Off Broadway Reviews
A Bright New Boise premiered Off-Off-Broadway in 2010, and it is among Hunter's earliest works. Audiences acquainted with his plays will recognize familiar elements and motifs, such as a profound yearning for human connection, life's precariousness, and dark humor drawn from philosophical absurdism. Idaho is not just a geographical location in the Midwest, it is a state of mind in Hunter's conception, and pain, sadness and laughter are applied in equal measure.
The play's central character is Will (Peter Mark Kendall), who has recently moved to Boise from a small town in northern Idaho. Will was involved in a shocking religious scandal and he is starting a new life as a minimum-wage employee in a Hobby Lobby store. The craft store's highly strung and foul-mouthed manager Pauline (Eva Kaminsky) notices some irregularities in Will's resume, but she hires him anyway after he promises to not attempt to unionize the employees. Within the first few minutes, though, it becomes clear that Will has ulterior motives for applying to this particular Hobby Lobby (and which I will not reveal here). These motives do not involve unionization.
Set mostly in the store's break room (adeptly designed with colorless sterility and functionality by Wilson Chin and lit with cold fluorescents and razor-sharp neon designed by Jen Schriever), we soon meet some of Will's new co-workers. Alex (Ignacio Diaz-Silverio) is a high-school student and prone to panic attacks. He has a terrible home life with his adoptive parents, but he finds solace in music by artists like Brazilian composer Heitor Villa-Lobos. Leroy (Angus O'Brien) is Alex's older brother and deliberately provokes his manager and the customers by wearing shirts with messages like, "You Will Eat Your Children," which is about the only one that can be printed here. (April M. Hickman designed the witty costumes.) As an MFA student in visual arts, Leroy claims he's "the only one in this store who knows anything about art supplies," and "the only one that can answer actual questions." His job is secure.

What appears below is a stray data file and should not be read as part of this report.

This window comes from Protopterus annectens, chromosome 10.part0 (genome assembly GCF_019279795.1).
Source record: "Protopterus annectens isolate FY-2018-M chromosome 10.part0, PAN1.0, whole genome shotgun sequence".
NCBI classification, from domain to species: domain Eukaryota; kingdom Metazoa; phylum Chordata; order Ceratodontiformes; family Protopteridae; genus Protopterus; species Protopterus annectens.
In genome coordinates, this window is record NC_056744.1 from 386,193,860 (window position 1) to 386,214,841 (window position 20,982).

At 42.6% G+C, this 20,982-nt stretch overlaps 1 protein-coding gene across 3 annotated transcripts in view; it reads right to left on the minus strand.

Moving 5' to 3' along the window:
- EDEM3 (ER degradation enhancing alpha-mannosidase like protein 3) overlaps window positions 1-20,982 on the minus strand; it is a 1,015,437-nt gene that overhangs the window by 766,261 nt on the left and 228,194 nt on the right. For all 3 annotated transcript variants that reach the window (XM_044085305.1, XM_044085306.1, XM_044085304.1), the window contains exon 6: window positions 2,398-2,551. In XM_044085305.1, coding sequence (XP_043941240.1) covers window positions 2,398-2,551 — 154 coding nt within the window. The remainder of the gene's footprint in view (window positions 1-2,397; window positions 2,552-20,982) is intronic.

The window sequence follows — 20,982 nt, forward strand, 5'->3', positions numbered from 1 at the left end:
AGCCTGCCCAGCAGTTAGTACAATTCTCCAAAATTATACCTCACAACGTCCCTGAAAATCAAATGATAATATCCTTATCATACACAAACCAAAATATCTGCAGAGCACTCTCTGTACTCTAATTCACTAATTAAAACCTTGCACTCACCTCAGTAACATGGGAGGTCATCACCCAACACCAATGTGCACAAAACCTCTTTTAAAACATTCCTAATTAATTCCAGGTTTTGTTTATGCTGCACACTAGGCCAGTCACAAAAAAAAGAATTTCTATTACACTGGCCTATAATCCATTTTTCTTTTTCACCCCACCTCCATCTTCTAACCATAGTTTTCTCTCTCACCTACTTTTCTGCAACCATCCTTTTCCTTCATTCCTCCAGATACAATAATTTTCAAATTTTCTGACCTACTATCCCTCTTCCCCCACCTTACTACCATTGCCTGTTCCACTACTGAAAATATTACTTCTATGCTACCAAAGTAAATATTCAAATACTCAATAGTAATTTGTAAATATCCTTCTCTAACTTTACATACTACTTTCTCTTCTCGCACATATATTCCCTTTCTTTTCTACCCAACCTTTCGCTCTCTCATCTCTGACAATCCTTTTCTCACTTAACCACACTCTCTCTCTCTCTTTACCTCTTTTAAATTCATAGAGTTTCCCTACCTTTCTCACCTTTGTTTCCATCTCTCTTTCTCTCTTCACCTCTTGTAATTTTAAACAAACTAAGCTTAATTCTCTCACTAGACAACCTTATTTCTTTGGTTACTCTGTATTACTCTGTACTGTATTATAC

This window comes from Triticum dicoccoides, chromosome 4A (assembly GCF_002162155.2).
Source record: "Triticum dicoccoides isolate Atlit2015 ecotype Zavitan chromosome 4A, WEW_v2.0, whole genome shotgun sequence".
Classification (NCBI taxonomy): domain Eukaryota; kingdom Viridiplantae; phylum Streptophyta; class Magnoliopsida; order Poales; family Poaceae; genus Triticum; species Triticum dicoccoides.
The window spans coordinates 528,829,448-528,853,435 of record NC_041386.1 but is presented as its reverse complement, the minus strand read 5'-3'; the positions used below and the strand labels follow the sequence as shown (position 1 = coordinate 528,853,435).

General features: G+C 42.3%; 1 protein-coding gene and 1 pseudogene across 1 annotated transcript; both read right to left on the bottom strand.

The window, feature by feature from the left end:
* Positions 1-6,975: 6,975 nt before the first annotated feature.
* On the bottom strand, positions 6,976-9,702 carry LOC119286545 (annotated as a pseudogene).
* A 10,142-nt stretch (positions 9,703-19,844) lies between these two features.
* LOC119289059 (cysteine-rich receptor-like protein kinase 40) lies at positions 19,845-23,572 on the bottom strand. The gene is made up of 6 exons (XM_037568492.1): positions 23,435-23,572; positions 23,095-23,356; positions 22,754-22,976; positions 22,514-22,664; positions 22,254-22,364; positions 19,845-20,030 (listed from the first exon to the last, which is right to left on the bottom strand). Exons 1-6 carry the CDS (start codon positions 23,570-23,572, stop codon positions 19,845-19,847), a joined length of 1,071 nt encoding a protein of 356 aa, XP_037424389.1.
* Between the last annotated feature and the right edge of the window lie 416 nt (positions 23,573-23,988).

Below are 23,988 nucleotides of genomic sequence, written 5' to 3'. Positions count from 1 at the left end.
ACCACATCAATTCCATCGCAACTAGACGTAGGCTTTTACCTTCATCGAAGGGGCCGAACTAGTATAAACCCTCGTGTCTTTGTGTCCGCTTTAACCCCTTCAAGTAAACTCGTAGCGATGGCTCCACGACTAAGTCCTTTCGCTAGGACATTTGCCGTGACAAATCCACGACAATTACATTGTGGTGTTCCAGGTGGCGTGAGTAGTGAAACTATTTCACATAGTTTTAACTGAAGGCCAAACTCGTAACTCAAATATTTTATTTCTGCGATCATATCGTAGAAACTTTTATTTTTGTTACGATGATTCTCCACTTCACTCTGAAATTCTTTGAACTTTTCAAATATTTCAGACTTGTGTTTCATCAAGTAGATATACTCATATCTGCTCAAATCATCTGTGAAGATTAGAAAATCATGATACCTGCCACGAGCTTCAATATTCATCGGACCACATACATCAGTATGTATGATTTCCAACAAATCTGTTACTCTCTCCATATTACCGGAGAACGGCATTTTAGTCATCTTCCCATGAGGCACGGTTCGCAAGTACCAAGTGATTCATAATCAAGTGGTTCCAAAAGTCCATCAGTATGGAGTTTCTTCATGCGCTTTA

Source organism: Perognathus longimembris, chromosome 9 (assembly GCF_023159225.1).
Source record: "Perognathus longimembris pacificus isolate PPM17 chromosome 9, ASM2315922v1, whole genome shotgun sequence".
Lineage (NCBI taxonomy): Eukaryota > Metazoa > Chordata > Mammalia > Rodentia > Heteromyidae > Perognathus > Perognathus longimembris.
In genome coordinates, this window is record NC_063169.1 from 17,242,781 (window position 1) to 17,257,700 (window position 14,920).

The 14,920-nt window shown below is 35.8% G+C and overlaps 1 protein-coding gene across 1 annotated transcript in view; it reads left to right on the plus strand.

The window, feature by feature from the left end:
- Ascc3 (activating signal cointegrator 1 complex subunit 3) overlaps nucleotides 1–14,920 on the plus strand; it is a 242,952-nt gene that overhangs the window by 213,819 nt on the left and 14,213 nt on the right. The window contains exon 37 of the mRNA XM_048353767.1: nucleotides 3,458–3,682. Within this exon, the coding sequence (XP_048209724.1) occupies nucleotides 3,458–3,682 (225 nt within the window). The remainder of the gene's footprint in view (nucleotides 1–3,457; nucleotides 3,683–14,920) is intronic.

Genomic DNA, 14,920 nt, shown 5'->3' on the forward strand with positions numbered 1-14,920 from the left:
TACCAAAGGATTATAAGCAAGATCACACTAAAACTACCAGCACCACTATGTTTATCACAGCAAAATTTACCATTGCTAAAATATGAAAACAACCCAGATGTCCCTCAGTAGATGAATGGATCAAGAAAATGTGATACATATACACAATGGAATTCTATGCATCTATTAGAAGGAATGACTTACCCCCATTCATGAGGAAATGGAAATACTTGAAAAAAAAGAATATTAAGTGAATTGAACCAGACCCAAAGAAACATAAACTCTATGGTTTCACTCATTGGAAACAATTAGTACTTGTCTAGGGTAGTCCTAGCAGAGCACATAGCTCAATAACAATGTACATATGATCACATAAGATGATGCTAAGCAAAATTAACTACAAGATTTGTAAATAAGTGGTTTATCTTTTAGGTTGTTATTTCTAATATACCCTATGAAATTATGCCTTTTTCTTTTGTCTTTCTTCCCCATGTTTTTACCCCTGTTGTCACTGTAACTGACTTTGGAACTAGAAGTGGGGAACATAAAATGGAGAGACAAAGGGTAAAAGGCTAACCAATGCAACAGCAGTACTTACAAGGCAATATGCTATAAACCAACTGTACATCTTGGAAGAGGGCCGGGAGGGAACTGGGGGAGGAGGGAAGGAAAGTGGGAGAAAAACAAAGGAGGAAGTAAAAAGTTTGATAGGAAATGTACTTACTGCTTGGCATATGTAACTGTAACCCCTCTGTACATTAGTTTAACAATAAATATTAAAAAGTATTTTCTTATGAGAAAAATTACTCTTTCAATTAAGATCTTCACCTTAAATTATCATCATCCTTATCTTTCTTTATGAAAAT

The fifth character is Anna (Anna Baryshnikov), who, like Will, hides in the store after closing to spend several hours each night in the break room. Anna has an unhappy homelife, and the solitude allows her a space to read. Books with tragic endings are her favorite.
Director Oliver Butler and the excellent cast draw out and subtly reveal the characters' debilitating sense of isolation even as they clumsily struggle to relate with one another. Additionally, the production unsettles through its references to dark forces that seem to pervade the Hobby Lobby sanctum (and the specific chain store with its religion-based intolerance was surely a deliberate choice). The television, for instance, periodically shifts from a pair of anodyne corporate talking heads to graphic medical procedures on ears, eyes, and indecipherable organs. (Stefania Bulbarella provides the projection and video design, and Christopher Darbassie designed the evocative sound.)
One of the intellectual pleasures of experiencing artists' early work–and this isn't intended as an underhanded slight–is appreciating the noticeable growth and development of their craft. In Hunter's recent plays, the existential mysteriousness and character eccentricities are much more organic. Here, some of the plot points feel manipulated, and we detect the playwright at work rather than in the service of the characters. A Bright New Boise may not be his finest work, but visiting Hunter's Idaho always has its fair share of pleasures and revelations to make the trip worthwhile.
A Bright New Boise